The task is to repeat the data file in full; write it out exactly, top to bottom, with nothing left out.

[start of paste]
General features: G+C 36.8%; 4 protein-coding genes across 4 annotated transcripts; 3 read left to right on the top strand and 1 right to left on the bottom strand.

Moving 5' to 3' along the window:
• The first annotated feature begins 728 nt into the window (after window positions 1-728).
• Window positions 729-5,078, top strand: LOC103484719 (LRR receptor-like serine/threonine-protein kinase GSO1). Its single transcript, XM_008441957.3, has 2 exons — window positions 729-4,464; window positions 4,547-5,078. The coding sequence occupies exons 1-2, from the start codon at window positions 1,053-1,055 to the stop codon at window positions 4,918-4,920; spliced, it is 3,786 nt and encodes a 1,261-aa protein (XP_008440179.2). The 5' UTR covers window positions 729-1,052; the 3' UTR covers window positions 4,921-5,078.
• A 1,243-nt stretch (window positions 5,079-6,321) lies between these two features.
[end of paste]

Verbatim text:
General features: G+C 36.8%; 4 protein-coding genes across 4 annotated transcripts; 3 read left to right on the top strand and 1 right to left on the bottom strand.

Moving 5' to 3' along the window:
• The first annotated feature begins 728 nt into the window (after window positions 1-728).
• Window positions 729-5,078, top strand: LOC103484719 (LRR receptor-like serine/threonine-protein kinase GSO1). Its single transcript, XM_008441957.3, has 2 exons — window positions 729-4,464; window positions 4,547-5,078. The coding sequence occupies exons 1-2, from the start codon at window positions 1,053-1,055 to the stop codon at window positions 4,918-4,920; spliced, it is 3,786 nt and encodes a 1,261-aa protein (XP_008440179.2). The 5' UTR covers window positions 729-1,052; the 3' UTR covers window positions 4,921-5,078.
• A 1,243-nt stretch (window positions 5,079-6,321) lies between these two features.